Part 2: Benefits of the Top 5 Skin Care Acids

Part 2 of our 3-Part article:

  1. Exfoliating Skin Care Acids
  2. What does pH have to do with a skin care acid’s effectiveness?
  3. Moisturizing Acids – no bite, all love

Choosing an over the counter (OTC) or cosmetic product that contains Alpha Hydroxy Acid (AHA) or Beta Hydroxy Acids (BHA) doesn’t have to be a daunting task.

There are 3 primary factors to consider when choosing an acidic ingredient in your skin care products.

    1. What do acids do for the skin?
    2. What does pH have to do with a skin care acid’s effectiveness? What is the percentage of the active acid(s) in the product?
    3. Moisturizing vs Exfoliating Acids

    What does pH have to do with it?

    Potential Hydrogen (pH) is a measure of how acidic or alkaline a substance is. Acids have pH values under 7.

    Why should we measure a product’s pH?

    Our skin’s Acid Mantle is a protective chemical layer made up of sebum (free fatty acids) from the skin's sebaceous (oil) glands, mixed with lactic and amino acids from perspiration. The skin’s acid mantle should register at about a 5.5 pH. The pH of your skin’s acid mantle determines its ability to protect your skin from insults such as bacteria, viruses, free radicals and environmental pollutants that contribute to premature aging, surface disease and irritation. If a product is too alkaline, it may be irritating and drying and not possess the characteristics that we look for in an acidic formulation that contains glycolic, lactic, salicylic, azelaic or mandelic acids.

    Cosmetic and over the counter (OTC) skin care products meant for home use contain a lower percentage of acid in their formulas than professional chemical peels and often times, a higher Potential Hydrogen (pH) value. This adjustment makes the products functionally less acidic and safe for frequent and ongoing use.

    The Cosmetic Ingredient Review (CIR) Expert Panel, the industry's self-regulatory body for reviewing the safety of cosmetic ingredients, concluded in 1998 that Glycolic and Lactic Acid are safe for use in cosmetic products at concentrations of:

    • For home use
      • ≤10% Acid in final formulation with a pH ≥3.5
    • For Professionally applied products
      • ≤30%, at final formulation pH ≥3.0 designed for brief, discontinuous use followed by thorough rinsing of the skin
    • Application must be accompanied by directions for the daily use of sun protection or product must be formulated to avoid increasing sun sensitivity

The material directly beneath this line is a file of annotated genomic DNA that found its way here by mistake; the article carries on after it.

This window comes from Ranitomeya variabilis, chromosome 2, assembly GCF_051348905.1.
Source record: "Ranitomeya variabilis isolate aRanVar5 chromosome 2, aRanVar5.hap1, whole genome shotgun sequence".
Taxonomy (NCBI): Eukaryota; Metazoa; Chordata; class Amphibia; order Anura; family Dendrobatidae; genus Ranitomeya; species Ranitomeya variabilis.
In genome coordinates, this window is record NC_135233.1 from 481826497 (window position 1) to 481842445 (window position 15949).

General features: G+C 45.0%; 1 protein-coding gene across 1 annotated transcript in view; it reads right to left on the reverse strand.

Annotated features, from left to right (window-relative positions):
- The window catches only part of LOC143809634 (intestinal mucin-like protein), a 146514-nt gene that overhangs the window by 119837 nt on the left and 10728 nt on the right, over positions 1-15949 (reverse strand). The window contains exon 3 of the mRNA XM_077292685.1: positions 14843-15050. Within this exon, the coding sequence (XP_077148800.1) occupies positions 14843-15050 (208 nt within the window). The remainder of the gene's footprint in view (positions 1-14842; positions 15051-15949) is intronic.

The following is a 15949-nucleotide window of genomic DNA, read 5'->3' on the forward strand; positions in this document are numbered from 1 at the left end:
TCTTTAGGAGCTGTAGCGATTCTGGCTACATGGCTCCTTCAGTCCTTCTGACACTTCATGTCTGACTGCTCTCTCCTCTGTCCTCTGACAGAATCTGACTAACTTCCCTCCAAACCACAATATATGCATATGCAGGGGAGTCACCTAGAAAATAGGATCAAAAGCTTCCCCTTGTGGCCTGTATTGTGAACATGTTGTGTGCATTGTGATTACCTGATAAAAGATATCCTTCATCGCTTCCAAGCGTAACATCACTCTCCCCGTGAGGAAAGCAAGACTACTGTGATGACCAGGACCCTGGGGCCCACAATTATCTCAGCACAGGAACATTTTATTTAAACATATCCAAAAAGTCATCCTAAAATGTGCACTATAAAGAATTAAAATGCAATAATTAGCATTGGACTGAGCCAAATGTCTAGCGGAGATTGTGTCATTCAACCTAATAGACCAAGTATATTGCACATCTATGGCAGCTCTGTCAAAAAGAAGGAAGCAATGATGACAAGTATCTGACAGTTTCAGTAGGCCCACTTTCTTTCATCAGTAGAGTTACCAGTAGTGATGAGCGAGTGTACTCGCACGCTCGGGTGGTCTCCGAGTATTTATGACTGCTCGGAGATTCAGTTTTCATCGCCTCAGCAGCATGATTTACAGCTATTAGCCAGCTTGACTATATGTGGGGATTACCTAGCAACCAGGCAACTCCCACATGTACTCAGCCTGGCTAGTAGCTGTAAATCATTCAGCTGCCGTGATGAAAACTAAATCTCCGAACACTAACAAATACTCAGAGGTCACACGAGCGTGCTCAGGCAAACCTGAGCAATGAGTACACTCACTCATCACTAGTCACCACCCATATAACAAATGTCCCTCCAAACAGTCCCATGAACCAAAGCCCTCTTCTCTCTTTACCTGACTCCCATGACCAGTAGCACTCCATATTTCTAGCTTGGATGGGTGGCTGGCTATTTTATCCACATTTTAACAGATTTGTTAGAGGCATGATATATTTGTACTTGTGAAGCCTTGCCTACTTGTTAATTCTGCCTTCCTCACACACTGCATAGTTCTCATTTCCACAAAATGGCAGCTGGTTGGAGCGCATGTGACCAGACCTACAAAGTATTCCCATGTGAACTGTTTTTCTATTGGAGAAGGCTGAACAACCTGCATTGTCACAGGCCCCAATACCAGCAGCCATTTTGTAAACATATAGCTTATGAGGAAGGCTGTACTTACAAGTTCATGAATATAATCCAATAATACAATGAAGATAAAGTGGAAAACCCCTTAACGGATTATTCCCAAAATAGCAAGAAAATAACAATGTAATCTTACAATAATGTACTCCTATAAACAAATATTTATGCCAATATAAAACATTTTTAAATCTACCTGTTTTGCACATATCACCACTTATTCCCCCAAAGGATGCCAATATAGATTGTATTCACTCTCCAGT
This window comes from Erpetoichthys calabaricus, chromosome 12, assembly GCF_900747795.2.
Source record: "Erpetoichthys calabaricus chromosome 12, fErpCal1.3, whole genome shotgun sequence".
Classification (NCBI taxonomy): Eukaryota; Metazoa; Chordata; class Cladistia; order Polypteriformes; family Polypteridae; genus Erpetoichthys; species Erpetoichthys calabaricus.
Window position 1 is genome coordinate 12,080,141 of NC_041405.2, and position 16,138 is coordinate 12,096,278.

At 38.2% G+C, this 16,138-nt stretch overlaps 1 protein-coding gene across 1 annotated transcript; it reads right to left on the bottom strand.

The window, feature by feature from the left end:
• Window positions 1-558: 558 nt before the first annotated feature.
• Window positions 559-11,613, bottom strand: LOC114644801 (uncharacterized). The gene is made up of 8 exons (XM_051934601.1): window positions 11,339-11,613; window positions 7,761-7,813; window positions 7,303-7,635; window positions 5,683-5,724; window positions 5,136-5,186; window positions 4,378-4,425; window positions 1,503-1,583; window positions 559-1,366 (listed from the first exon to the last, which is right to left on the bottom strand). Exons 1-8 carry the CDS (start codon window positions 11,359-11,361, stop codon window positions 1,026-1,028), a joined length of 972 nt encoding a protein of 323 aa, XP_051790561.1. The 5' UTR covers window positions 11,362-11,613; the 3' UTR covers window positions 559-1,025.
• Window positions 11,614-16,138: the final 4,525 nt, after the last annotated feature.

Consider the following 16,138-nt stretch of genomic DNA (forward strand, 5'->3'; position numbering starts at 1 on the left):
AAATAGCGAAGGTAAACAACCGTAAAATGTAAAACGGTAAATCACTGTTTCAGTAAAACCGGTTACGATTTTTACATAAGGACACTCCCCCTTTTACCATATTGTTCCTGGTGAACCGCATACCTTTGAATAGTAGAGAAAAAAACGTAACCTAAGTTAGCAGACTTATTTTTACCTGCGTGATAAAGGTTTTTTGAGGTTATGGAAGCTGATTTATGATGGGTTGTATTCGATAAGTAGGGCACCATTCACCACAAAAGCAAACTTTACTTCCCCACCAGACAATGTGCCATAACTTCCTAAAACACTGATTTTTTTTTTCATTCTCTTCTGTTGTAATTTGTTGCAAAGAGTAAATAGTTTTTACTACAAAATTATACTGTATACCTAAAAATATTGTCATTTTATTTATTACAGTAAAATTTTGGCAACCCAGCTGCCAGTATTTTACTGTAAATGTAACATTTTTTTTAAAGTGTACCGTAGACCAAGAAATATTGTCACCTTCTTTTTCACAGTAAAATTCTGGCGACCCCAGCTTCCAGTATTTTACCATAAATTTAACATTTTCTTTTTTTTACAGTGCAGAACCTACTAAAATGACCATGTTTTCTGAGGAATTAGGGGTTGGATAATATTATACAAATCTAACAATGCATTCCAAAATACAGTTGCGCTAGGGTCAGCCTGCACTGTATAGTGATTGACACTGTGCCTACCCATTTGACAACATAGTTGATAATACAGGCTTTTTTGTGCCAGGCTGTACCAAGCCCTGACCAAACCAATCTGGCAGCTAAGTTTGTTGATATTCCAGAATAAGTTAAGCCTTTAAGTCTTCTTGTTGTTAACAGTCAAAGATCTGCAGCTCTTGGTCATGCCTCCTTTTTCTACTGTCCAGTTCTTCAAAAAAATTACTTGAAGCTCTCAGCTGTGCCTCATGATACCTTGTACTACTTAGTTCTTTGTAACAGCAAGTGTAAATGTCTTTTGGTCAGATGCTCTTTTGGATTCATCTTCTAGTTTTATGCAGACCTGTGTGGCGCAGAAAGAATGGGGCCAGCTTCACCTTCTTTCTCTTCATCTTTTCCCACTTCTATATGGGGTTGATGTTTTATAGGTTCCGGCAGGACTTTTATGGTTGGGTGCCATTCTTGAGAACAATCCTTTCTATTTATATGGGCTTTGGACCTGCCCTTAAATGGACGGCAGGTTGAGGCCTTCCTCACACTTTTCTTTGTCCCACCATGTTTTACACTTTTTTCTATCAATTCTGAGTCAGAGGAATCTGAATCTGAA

Each pH testing packet will have a unique color key code.

    Here is an example of pH strip reader. Water is neutral at a 7pH.

     

    •  3 to 4 pH is a common level of acidity in topical AHA/BHA skin care formulations from a skin care professional. Since a professional can view the client’s skin and recommend products based on their knowledge of both the science and an individual’s skin, the lower pH can be safe and highly effective.
    • 8 – 8 pH is common for mass marketed drugstore products that contain AHAs or BHA. Commercial cosmetics may be more alkaline, making them less acidic and less potent for safety reasons.
    • 5 pH is a typical measure of a healthy skin’s Acid Mantle. After washing with an alkaline cleanser and water with a pH of 7, we may lower the pH by use of a toner, serum or a moisturizer with a pH around 5.5.

    Are all products with the same percentage of acid equal in strength?

    A 2% AHA or BHA ingredient would have more potency if it was in a 3.8 pH formula base than if it is in a formula with a pH of eight. The higher pH base, perhaps a moisturizer or hydrating serum, would neutralize the acid  in the final product. Thus, not all products with the same percentage of active ingredients are equally as potent! Unfortunately, dishonest product distributors may use misleading marketing strategies in order to sell products based on popular ingredients that they include in their products. The question a consumer needs to answer is whether or not the acidic ingredients are active or neutralized. Using pH strips to test a product’s pH or consulting the product’s manufacturer are the best way to know the pH of a skin care product.

    If you use an acid in your skin care routine, you must be diligent in use of an effective sun block! Acids can make your skin more vulnerable to the sun’s rays and sun damage and burns can occur if you are not properly protected. Both AHAs and BHAs can cause irritation including redness, burning, pain or itching. Darker skinned individuals may also be at risk for scarring and loss of pigment when using acids. Consult a skin care professional to determine if acids will be your friend or a foe to be avoided! Wear your sunblock and re-apply regularly!

    References

    Ali, S. M., & Yosipovitch, G. (2013). Skin pH: from basic science to basic skin care. Acta dermato-venereologica, 93(3), 261-269.

    Issachar, N., Gall, Y., Borfll, M. T., & Poelman, M. C. (1997). pH measurements during lactic acid stinging test in normal and sensitive skin. Contact Dermatitis, 36(3), 152-155.

    Parra, J. L., & Paye, M. (2003). EEMCO guidance for the in vivo assessment of skin surface pH. Skin Pharmacology and Physiology, 16(3), 188-202.

    Schmid-Wendtner, M. H., & Korting, H. C. (2006). The pH of the skin surface and its impact on the barrier function. Skin pharmacology and physiology, 19(6), 296-302.

    Van Scott, E. J., & Ruey, J. Y. (1980). U.S. Patent No. 4,234,599. Washington, DC: U.S. Patent and Trademark Office. Save

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